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Old Mar 20, 2005, 1:59 PM   #1
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I had just decided to get the Epson R1800 when HP announces the new 9 inkset A3 8750. It has 3 inks in3 cartridges. New Vivera archival inks and borderless 13x19 printing. They claim a wider color gamut and excellent B&W printing as well. It'sdescribed by HP,as a professional grade printer for art work.

I don't heartoo much about HP printers onthis forumbut any thoughtswould be appreciated sinceI'm nowonce again in research mode. I'd be interested in the pros and cons of individual as opposed to combined inksets. btw it's also less expensive than the Epson.

tony
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Old Mar 21, 2005, 2:08 PM   #2
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I too, would like to know more about this printer, but it would have to be head and shoulders above the others before I will start using multicolored cartridges. too much waste. i wish hp would follow canon and epson on this one.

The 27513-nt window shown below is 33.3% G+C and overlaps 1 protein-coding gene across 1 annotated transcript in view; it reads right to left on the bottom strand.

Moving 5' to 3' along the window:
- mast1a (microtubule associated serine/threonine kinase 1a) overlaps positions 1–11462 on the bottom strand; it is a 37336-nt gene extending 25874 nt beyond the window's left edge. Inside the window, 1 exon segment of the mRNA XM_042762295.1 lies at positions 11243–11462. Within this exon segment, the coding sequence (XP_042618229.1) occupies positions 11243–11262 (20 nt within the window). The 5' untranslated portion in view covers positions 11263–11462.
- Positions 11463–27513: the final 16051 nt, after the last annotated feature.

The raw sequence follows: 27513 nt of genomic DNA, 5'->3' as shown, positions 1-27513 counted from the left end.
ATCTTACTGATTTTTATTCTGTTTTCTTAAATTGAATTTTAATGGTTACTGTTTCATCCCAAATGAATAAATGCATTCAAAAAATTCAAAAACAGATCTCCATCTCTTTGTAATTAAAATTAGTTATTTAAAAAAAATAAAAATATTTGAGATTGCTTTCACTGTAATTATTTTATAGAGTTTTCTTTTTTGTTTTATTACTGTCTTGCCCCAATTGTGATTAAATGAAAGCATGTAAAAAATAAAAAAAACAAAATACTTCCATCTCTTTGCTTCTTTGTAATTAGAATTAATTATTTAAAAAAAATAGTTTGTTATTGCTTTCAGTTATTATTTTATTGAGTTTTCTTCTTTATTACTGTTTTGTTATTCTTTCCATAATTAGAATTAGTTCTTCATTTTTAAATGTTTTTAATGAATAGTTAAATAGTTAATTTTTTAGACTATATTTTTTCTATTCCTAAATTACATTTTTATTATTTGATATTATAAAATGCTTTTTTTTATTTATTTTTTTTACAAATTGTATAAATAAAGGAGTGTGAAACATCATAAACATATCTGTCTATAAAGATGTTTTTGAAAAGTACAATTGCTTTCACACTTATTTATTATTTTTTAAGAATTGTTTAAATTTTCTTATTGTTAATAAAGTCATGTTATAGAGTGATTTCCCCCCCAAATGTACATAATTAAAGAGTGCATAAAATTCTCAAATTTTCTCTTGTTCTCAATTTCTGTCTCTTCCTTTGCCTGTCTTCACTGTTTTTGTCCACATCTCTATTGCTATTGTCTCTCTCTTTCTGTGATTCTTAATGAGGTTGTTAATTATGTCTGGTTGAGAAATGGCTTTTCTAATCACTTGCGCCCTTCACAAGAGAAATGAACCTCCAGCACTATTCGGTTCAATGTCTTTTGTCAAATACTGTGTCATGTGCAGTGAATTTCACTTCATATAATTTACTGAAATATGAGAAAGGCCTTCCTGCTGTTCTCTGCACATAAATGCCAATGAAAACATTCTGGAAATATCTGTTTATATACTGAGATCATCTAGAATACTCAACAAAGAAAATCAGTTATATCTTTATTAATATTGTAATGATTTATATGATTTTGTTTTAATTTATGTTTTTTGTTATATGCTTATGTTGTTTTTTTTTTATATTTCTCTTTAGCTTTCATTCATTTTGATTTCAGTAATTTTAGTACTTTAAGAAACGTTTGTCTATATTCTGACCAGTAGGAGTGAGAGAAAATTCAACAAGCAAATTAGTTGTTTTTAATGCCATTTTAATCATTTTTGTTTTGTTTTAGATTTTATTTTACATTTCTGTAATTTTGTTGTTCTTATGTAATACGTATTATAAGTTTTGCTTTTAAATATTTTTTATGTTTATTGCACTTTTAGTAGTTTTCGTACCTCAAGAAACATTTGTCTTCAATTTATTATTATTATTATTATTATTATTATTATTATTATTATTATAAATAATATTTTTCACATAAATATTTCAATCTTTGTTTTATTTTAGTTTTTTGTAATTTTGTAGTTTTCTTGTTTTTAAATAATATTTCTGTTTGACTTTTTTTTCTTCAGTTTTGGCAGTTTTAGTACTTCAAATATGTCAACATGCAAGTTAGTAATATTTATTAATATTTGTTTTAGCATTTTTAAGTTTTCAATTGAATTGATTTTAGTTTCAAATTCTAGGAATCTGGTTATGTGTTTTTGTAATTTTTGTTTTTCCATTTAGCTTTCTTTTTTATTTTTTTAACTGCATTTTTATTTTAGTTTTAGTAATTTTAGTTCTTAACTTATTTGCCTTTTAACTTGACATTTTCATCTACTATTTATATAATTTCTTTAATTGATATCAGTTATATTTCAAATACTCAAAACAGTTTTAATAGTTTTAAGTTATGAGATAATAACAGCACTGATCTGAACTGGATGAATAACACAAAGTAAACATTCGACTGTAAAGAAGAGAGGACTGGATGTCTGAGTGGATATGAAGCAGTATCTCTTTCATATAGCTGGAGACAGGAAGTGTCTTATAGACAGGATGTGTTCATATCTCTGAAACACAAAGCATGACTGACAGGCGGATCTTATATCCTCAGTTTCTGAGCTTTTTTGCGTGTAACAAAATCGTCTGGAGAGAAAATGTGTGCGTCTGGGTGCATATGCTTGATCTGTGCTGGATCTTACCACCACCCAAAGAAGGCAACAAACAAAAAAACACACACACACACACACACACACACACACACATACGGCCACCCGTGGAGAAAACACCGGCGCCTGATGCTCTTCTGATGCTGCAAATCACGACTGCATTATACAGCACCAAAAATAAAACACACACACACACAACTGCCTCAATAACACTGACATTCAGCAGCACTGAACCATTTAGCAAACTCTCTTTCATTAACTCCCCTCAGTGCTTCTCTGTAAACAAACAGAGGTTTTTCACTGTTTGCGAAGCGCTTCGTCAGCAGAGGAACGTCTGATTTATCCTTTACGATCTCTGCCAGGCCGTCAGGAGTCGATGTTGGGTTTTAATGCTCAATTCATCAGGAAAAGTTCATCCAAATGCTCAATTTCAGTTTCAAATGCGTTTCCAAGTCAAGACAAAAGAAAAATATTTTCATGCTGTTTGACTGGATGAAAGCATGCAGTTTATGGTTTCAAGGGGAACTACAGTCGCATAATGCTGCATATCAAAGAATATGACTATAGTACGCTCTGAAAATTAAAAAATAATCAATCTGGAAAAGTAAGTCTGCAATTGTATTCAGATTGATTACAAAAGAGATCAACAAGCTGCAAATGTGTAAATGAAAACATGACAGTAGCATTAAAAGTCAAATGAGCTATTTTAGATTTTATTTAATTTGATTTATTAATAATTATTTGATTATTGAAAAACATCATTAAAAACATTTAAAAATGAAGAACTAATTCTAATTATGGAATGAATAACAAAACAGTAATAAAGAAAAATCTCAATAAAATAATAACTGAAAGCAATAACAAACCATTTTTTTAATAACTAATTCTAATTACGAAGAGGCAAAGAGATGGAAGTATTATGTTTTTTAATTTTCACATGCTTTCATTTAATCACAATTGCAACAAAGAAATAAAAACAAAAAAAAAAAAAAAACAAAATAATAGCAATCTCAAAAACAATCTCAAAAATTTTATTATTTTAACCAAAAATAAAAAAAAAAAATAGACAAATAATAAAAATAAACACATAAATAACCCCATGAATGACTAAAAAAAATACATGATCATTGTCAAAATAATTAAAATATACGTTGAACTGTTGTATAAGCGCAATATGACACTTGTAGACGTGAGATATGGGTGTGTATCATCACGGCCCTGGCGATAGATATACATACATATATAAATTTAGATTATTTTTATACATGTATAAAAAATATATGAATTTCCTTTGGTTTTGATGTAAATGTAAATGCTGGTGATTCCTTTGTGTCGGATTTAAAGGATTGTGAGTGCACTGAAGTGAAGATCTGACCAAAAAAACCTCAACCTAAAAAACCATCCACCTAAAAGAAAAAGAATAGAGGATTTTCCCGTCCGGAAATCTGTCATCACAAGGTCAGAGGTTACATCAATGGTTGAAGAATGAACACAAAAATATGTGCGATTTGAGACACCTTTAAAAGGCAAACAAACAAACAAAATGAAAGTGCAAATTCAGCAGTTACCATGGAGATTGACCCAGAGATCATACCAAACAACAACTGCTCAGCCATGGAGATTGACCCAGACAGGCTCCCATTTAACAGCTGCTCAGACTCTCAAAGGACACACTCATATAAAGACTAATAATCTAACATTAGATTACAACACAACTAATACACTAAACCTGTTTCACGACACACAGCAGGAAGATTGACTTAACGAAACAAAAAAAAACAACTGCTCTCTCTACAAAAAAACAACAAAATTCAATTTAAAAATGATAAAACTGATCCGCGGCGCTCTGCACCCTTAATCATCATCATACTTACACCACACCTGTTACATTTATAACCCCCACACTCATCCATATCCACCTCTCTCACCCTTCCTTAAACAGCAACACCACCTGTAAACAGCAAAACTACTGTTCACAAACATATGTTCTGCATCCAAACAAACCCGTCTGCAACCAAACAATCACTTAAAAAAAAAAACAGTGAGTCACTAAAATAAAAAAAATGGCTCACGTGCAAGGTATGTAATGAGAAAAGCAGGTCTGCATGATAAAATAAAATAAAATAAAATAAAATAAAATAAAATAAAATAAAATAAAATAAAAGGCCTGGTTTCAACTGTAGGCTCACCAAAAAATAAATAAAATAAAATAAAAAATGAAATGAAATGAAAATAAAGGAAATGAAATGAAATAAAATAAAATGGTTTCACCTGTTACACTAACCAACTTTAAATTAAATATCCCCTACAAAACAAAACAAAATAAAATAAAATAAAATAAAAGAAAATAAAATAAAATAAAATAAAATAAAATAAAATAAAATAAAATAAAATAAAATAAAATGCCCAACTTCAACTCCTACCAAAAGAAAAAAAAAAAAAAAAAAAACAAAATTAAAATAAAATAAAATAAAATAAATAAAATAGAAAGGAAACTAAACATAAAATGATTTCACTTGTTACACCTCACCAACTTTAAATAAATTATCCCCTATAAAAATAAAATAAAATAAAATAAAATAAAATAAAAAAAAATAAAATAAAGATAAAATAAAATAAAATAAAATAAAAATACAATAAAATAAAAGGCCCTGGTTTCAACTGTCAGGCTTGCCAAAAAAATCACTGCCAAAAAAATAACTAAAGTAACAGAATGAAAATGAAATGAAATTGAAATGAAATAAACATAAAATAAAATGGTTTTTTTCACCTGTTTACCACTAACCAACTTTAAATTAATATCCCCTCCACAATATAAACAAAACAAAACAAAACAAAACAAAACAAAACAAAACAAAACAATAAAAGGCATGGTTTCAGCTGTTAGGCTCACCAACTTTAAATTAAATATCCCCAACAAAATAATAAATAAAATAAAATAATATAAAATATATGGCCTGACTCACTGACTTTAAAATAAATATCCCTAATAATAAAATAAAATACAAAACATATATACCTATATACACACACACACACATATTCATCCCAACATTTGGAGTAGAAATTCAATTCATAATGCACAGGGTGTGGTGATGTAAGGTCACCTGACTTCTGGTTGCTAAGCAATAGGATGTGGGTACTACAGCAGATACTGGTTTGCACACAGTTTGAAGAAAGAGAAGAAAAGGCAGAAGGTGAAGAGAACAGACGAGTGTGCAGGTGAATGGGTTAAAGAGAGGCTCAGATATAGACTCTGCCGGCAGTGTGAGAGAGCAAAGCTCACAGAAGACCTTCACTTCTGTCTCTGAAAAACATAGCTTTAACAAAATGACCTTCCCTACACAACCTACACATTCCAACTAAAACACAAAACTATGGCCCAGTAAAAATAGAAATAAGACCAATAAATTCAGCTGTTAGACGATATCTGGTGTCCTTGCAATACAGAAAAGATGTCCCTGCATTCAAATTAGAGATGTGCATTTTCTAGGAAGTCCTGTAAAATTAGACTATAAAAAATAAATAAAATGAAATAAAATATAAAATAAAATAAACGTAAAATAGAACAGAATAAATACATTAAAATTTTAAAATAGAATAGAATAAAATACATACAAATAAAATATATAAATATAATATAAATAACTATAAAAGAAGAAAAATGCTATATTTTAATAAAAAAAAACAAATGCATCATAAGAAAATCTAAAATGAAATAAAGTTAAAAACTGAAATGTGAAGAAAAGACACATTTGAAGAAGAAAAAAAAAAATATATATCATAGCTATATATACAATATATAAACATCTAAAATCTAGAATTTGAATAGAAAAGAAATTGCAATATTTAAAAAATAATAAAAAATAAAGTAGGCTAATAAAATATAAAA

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Old Mar 21, 2005, 3:25 PM   #3
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One of the big draw backs to HP printers is the bottom feed. The Canon and Epson are both top fed printers. With the HP you have to be careful of what papers that you use. The paper is bent in the printer before it gets to the print head. Because of this, you can't use the really heavy papers, canvas, silks, and I would even be careful with some of the other heavy resin coated papers. With the Epson and Canon you can use all of these papers.

Another draw back to HP printers is the cartridges. They do not put seperate tanks for each color. For some colors, you can run them out faster than the other in that tank. Well, you could have one color almost full, and one almost empty. That really sucks, because they cost about $30 or more.